Southern Gardening: Nemesia, erysimum brighten the spring garden - WLOX.com - The News for South Mississippi

Southern Gardening: Nemesia, erysimum brighten the spring garden

The gold-and-purple center and bright yellow flower petals of Papaya nemesia draws viewers in for a closer look. The gold-and-purple center and bright yellow flower petals of Papaya nemesia draws viewers in for a closer look.
The flower spikes of Citrona Orange erysimum are held above the narrow foliage to create a bright display. (Photo source: Gary Bachman) The flower spikes of Citrona Orange erysimum are held above the narrow foliage to create a bright display. (Photo source: Gary Bachman)

By Gary R. Bachman
MSU Horticulturist
Coastal Research & Extension Center

BILOXI, MS - Nemesia and erysimum are two plants you may have never heard of, but they can certainly deliver in your spring garden.

Nemesia species are native to South Africa and look similar to snapdragons. Many of these have been selected for use as potted plants. There are colorful hybrids being developed for use as annual bedding plants for the spring and summer seasons.

The colorful 1/2- to 1-inch flowers commonly have a pouch-like sac under the front of the flower. Flower colors include white, yellow and purple. Purple veins and yellow within the flower throat are common. The interior of the flower throat is bearded like an iris. The flowers are held on four-sided square stems.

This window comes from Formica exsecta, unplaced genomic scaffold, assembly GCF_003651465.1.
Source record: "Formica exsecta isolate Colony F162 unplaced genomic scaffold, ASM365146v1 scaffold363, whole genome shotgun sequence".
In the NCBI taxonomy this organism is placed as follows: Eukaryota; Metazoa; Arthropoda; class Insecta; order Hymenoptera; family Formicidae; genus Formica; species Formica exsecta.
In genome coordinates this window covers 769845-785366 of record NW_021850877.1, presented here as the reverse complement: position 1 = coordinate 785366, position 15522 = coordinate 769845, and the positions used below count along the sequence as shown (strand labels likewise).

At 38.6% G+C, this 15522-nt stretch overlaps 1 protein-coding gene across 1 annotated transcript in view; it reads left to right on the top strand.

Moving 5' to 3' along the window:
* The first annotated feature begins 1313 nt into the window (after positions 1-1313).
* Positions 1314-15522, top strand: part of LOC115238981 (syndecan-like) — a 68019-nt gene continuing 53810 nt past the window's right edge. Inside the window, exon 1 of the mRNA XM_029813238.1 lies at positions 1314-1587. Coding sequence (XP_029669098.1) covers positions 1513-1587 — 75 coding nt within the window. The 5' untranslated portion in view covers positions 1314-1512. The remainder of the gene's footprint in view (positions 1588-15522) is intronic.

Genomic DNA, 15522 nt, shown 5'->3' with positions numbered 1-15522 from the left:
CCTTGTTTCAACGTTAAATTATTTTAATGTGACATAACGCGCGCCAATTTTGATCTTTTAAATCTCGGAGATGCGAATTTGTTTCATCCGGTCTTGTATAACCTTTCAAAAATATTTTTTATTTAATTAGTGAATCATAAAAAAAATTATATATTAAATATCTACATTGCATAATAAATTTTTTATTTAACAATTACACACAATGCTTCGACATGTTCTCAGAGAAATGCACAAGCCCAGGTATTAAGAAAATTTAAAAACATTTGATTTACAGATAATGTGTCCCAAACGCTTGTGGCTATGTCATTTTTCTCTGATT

As long as the temperatures stay mild (70s during the day and 50s at night) nemesia will continue to bloom prolifically. Older varieties include Blue Bird with bright blue flowers and white or yellow throats, and Compact Innocence with white flowers and yellow centers on 9- to 12-inch plants.

The Juicy Fruit series is a group of new hybrids with outstanding color combinations that grow to about 16 inches tall and 12 inches wide. Varieties include Papaya (yellow with golden throats), Citron (white and yellow with yellow throat), Kumquat (yellow, pinks and oranges with striped throats) and Watermelon (pinks and reds with yellow throats), which can be put on display to the point of gaudiness.

Erysimum, commonly called wallflower, is a flowering plant not used often in Mississippi gardens. Producing flower spikes of almost every shade of yellow and orange, the plant also produces an alluring aroma.

Erysimum can perform like a perennial plant lasting several years, but this is lost likely due to reseeding. Erysimum should be treated as a flowering annual. Good garden performers in Mississippi are Citrona Yellow (brilliant yellow) and Citrona Orange (flaming iridescent orange). These plants get 18 to 24 inches tall and up to 18 inches wide.

Since erysimum is tall, a foreground planting is usually required. They should be planted on 9- inch centers to achieve an outstanding mass effect. Try using pansies with mahogany or burgundy splashes with the yellow and orange erysimum flowers for an exceptional combination. Or try dwarf snapdragons as a front planting.

The Montego series is an early flowering dwarf variety that remains under 12 inches tall.

While spring plantings will offer a colorful display, both nemesia and erysimum can be planted for color in the fall. Both have cold tolerance to survive a mild winter and will provide a flowering encore the following spring.

In the coastal region, both of these plants will perform best in partial shade. In northern Mississippi, plant them in full sun. Always plant in amended and well-drained soil.

Once temperatures get above 80 degrees, both of these plants will begin to stretch and flowering will decrease. After that happens, it is best to replace with some of our heat-loving flowering annuals such as vinca or zinnia.

Try nemesia and erysimum in your landscape this spring and I bet they will become garden favorites.

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